Background Info

Obadiah means “Servant of Yahweh.” Nobody really knows who this servant was. The message of Obadiah was to serve the people of Edom and Israel. The message of Obadiah was one of warning to Edom. Edomites were descendants of Esau. They lived in the clefts of the rocky sandstone south of the Dead Sea. Over the centuries between Jacob and Esau’s quarrel and the time of this oracle, the Edomites and Israelites developed quite a rivalry rooted in bitterness. Just search “Edom” in Scripture and you will find the many times they tormented each other over the years.

The Problem

As you read this short letter, you will find the answer to a question presented in Scripture from the very beginning, “Am I my brother’s keeper?” That question was posed way back in Genesis 4 and the answer to that question was “Yes.” You will also find an illustration of the consequences to continued neglect of broken familial relationships as they spin out of control when left unattended.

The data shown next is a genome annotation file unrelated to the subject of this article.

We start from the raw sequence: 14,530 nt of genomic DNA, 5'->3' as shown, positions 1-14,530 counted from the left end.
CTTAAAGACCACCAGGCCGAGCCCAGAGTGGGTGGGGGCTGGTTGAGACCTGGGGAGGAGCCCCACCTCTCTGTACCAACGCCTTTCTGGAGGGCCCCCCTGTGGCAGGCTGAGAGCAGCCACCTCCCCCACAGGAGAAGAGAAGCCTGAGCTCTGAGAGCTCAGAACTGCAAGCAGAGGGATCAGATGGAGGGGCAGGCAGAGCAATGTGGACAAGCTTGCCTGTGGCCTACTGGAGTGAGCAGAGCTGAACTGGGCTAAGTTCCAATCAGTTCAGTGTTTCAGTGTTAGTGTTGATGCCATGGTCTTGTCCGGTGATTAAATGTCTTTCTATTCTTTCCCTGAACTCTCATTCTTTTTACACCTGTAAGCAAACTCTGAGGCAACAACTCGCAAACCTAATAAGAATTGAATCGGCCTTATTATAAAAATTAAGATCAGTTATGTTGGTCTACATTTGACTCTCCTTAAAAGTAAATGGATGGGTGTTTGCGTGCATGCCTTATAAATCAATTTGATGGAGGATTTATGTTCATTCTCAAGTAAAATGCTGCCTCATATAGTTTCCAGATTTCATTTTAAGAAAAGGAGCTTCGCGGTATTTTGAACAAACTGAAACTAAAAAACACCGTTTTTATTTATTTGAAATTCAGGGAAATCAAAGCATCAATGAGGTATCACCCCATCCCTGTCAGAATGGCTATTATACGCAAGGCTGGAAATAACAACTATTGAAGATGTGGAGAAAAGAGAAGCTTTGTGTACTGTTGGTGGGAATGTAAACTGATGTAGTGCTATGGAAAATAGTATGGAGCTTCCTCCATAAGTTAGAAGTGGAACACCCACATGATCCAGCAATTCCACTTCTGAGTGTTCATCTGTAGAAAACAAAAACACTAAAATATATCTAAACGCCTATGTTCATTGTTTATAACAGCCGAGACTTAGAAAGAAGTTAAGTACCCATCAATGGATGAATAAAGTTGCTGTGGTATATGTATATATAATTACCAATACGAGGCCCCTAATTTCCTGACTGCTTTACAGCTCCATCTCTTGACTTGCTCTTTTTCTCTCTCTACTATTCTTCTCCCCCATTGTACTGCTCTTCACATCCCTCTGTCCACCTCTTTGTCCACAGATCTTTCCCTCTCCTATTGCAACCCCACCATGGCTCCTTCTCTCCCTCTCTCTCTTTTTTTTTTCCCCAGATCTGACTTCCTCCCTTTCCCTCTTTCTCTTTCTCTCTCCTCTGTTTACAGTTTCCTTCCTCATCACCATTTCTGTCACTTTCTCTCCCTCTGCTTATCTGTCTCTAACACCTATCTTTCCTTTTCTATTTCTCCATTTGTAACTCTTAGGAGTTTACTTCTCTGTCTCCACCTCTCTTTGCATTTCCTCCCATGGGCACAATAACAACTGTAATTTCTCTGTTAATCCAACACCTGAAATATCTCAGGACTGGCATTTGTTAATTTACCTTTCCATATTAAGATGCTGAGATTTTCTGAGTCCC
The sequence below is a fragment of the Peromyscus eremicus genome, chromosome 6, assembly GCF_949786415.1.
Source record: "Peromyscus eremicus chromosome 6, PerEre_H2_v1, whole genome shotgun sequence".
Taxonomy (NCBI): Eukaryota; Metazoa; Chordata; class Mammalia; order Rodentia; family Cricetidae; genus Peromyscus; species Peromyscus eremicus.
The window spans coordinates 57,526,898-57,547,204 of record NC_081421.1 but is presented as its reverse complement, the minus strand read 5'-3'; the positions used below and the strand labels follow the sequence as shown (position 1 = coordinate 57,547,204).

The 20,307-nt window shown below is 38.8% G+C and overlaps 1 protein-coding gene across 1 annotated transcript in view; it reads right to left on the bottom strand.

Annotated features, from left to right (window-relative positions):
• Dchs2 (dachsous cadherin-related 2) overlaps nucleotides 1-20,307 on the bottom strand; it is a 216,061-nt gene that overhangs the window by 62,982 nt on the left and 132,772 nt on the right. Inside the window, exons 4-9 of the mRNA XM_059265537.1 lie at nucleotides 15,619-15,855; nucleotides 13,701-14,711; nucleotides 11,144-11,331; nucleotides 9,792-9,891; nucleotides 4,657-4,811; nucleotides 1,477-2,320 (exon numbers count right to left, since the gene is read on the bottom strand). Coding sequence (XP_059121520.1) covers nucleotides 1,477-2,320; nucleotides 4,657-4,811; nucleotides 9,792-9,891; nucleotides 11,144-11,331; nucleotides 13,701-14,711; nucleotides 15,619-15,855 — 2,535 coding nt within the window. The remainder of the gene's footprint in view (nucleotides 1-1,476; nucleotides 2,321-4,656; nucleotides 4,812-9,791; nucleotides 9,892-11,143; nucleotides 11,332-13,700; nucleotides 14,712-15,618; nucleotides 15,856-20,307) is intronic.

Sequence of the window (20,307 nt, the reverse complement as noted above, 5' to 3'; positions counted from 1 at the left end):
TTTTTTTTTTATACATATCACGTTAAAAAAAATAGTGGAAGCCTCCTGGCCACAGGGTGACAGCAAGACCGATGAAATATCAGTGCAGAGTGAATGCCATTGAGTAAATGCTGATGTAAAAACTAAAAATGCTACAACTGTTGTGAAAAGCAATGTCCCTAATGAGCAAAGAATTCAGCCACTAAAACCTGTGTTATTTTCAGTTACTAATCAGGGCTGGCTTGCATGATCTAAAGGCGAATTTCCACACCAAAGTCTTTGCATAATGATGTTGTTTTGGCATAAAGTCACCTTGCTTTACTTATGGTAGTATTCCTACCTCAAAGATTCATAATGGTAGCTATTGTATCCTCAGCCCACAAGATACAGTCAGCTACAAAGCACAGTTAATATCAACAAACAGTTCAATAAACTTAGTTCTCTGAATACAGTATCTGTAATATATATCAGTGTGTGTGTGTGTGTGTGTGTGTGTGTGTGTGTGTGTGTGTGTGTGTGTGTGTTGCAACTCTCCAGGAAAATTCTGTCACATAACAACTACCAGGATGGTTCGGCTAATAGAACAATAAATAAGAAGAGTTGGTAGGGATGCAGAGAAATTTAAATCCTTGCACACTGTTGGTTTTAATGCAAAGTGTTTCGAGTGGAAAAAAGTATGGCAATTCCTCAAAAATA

Things were not going to go well with Edom. They were coming under the judgment of Yahweh for crimes against his people. The problem is plainly stated in Obadiah 1:10. Edom violently slaughtered God’s people. What did that slaughter look like?

  • They stood aloof and pretended not to know anything when their brother Israel was getting slaughtered by Babylon (vs.  11). There was a sign where I worked that basically said if you witnessed an event but did not report it then you are guilty in committing it.
  • Edom exploited Israel’s injury by casting lots over the spoils of war (vs. 11). They kicked someone who was already down. They robbed someone who had been raped.
  • Edom rejoiced in the suffering of God’s people (vs. 12). One of my favorite things to see in sports rivalry is for a rivaled team to lose, especially if they have beat my team. It is extremely gratifying. But rejoicing in evil against another human is intolerable in God’s eyes. We are all made in His image.
  • Edom encouraged Israel’s suffering by participating in her destruction (vs 14). Edom blockaded roads to the south of Israel and prevented refugees from entering their Land, thereby sealing off their doom. Edom also took the weak as slaves.

The Consequence